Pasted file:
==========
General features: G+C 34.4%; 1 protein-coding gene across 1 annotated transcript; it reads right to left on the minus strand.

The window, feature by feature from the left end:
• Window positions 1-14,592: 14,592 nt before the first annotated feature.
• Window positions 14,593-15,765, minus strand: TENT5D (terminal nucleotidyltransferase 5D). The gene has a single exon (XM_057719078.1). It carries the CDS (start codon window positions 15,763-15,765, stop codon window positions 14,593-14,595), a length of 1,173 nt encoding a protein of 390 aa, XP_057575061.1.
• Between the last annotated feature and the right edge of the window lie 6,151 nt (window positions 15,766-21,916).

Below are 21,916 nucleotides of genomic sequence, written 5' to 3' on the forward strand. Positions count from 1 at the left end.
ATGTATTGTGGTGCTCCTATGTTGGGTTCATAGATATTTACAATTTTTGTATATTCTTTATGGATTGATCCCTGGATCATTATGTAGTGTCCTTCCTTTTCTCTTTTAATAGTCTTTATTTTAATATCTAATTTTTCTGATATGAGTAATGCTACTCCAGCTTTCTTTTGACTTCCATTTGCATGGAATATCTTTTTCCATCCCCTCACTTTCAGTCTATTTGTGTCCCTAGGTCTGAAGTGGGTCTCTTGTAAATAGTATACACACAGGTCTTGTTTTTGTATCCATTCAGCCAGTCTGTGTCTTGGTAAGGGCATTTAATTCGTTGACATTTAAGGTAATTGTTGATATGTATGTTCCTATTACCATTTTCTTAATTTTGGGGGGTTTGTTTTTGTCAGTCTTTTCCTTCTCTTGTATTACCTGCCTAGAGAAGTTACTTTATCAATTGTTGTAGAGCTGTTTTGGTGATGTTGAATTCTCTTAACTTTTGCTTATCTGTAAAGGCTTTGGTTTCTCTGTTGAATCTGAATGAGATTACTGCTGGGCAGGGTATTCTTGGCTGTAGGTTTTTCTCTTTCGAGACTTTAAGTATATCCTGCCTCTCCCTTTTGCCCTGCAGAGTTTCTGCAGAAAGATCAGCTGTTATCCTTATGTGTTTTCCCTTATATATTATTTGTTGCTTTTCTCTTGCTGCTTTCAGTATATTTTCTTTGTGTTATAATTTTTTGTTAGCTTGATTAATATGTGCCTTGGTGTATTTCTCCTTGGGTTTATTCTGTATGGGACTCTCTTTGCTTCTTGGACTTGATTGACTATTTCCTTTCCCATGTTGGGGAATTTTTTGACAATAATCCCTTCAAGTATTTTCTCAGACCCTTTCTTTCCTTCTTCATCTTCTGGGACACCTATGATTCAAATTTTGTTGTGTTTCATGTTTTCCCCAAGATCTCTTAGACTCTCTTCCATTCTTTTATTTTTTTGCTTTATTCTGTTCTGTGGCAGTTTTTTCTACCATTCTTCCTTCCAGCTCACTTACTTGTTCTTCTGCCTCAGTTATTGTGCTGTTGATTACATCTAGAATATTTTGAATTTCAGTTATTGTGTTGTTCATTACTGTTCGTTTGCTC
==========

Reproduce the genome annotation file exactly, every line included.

General features: G+C 34.4%; 1 protein-coding gene across 1 annotated transcript; it reads right to left on the minus strand.

The window, feature by feature from the left end:
• Window positions 1-14,592: 14,592 nt before the first annotated feature.
• Window positions 14,593-15,765, minus strand: TENT5D (terminal nucleotidyltransferase 5D). The gene has a single exon (XM_057719078.1). It carries the CDS (start codon window positions 15,763-15,765, stop codon window positions 14,593-14,595), a length of 1,173 nt encoding a protein of 390 aa, XP_057575061.1.
• Between the last annotated feature and the right edge of the window lie 6,151 nt (window positions 15,766-21,916).

Below are 21,916 nucleotides of genomic sequence, written 5' to 3' on the forward strand. Positions count from 1 at the left end.
ATGTATTGTGGTGCTCCTATGTTGGGTTCATAGATATTTACAATTTTTGTATATTCTTTATGGATTGATCCCTGGATCATTATGTAGTGTCCTTCCTTTTCTCTTTTAATAGTCTTTATTTTAATATCTAATTTTTCTGATATGAGTAATGCTACTCCAGCTTTCTTTTGACTTCCATTTGCATGGAATATCTTTTTCCATCCCCTCACTTTCAGTCTATTTGTGTCCCTAGGTCTGAAGTGGGTCTCTTGTAAATAGTATACACACAGGTCTTGTTTTTGTATCCATTCAGCCAGTCTGTGTCTTGGTAAGGGCATTTAATTCGTTGACATTTAAGGTAATTGTTGATATGTATGTTCCTATTACCATTTTCTTAATTTTGGGGGGTTTGTTTTTGTCAGTCTTTTCCTTCTCTTGTATTACCTGCCTAGAGAAGTTACTTTATCAATTGTTGTAGAGCTGTTTTGGTGATGTTGAATTCTCTTAACTTTTGCTTATCTGTAAAGGCTTTGGTTTCTCTGTTGAATCTGAATGAGATTACTGCTGGGCAGGGTATTCTTGGCTGTAGGTTTTTCTCTTTCGAGACTTTAAGTATATCCTGCCTCTCCCTTTTGCCCTGCAGAGTTTCTGCAGAAAGATCAGCTGTTATCCTTATGTGTTTTCCCTTATATATTATTTGTTGCTTTTCTCTTGCTGCTTTCAGTATATTTTCTTTGTGTTATAATTTTTTGTTAGCTTGATTAATATGTGCCTTGGTGTATTTCTCCTTGGGTTTATTCTGTATGGGACTCTCTTTGCTTCTTGGACTTGATTGACTATTTCCTTTCCCATGTTGGGGAATTTTTTGACAATAATCCCTTCAAGTATTTTCTCAGACCCTTTCTTTCCTTCTTCATCTTCTGGGACACCTATGATTCAAATTTTGTTGTGTTTCATGTTTTCCCCAAGATCTCTTAGACTCTCTTCCATTCTTTTATTTTTTTGCTTTATTCTGTTCTGTGGCAGTTTTTTCTACCATTCTTCCTTCCAGCTCACTTACTTGTTCTTCTGCCTCAGTTATTGTGCTGTTGATTACATCTAGAATATTTTGAATTTCAGTTATTGTGTTGTTCATTACTGTTCGTTTGCTC